Giving—it isn’t normal.

Sharing. One of the most important lessons in life. Who doesn’t want a kid who thinks of others? Let’s face it. We’re selfish. We know what we like, and we like what we like. Sometimes we want to keep what we like for ourselves. But when it comes to giving, God is pretty clear. He LOVES a cheerful giver. So, as we’re teaching our kids how to give, yes, we gotta do the obvious—teach them that all our money is God’s. And give 10% back to Him (minimum). But here are some not-so-obvious ideas: start a family ministry project. Maybe sponsor a child or a Keys for Kids Storyteller, help refugees or a local homeless shelter. What does this show? Love, one of God’s greatest commands. Keys for Kids Storyteller: https://www.keysforkids.org/storyteller

My little kids are afraid of disabled kids.

Sometimes kids are afraid of other kids who are maybe a bit different than they are. That doesn’t mean we should allow them to continue to ignore them. It means that we need to help our kids not just get used to them, but encourage friendships. We shouldn’t be surprised when our kids invest in the lives of these kiddos that it doesn’t only impact their lives, but ours too. Sometimes it requires our kids to give them a little extra help. It may require good listening skills because they don’t speak clearly. Or patience because of their quirkiness. If our kids are befriending someone in a non-Christian family, it can open huge doors for outreach.

“Up North” is my favorite place. Yours?

“Up North.” It really is a place. In Michigan, it’s anywhere NORTH of where you live—usually somewhere in a wooded area or a lake. For me, “Up North” was the family cottage that my grandparents built in 1955 along the shores of Lake Huron. It became a place I loved to visit. It created so many childhood memories. As an adult, it allowed my family to get to know my grandparents in ways they never would have otherwise. It also became a place I heard the Truth of God’s Word regularly. Now, my grandkids say “Up North” is their favorite place. It doesn’t have to be a family cottage. Maybe it’s a campground, a resort, or something else—a place to create memories and spiritual formation.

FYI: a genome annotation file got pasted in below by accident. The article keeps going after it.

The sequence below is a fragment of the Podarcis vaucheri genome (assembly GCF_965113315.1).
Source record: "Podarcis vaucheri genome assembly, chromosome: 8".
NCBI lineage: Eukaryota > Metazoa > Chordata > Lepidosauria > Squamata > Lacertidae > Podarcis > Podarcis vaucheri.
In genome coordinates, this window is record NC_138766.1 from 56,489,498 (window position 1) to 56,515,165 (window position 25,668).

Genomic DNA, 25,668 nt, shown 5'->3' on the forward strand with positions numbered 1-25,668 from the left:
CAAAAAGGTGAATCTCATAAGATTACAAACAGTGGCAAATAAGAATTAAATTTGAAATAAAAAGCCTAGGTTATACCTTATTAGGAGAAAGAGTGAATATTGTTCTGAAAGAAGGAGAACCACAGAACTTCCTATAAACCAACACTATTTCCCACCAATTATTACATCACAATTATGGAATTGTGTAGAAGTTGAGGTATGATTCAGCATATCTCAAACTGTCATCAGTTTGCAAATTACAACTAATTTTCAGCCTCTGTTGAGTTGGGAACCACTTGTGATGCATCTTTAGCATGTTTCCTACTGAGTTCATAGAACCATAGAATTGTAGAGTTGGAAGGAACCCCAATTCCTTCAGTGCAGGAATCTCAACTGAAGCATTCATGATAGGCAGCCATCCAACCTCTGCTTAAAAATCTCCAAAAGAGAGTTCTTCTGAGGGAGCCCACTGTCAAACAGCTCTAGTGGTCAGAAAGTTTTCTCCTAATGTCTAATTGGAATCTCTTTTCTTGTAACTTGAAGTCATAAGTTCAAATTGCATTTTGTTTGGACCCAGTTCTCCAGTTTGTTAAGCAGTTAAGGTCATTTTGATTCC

Chores or no chores?

Chores! Yes. Our kids need them. If there’s one thing that irritates me the most, it’s watching a child manipulate their mom or dad out of doing ANY work. How in the world are we going to teach our kids to learn a healthy work ethic if we don’t give them responsibilities to do each day and maybe even every week? Now, I’m not talking about violating child labor laws, but I am talking about making their bed every day and keeping their room clean. Also, maybe giving them a weekly project to do—like clean the bathroom or vacuum the steps. And, for older kids, maybe mowing the lawn or weeding the garden. And, if it’s not done right, you don’t have to get mad, but discipline by limiting freedoms always speaks volumes.

Does it take a village, or a tribe?

In a tribal situation, sometimes it’s difficult to figure out what kids belong to what adults. Why? Because the entire tribe is taking a role in raising kids. While I was growing up, I spent a good part of my summer hanging out with two of my neighbors. Both parents had an influence in raising me. One family helped me athletically, while the other family helped me in my love for outdoor recreation. It’s probably why I have a motorcycle today. Do we do enough to reach out to our kids’ friends so that we can influence their lives both physically AND spiritually? Our answer NEEDS to be yes, because our neighborhood kids need Jesus. What are we doing to be Jesus to them?

Email Sign-up

Sign up for the TWR360 Newsletter

Access updates, news, Biblical teaching and inspirational messages from powerful Christian voices.

Thank you for signing up to receive updates from TWR360.

Required information missing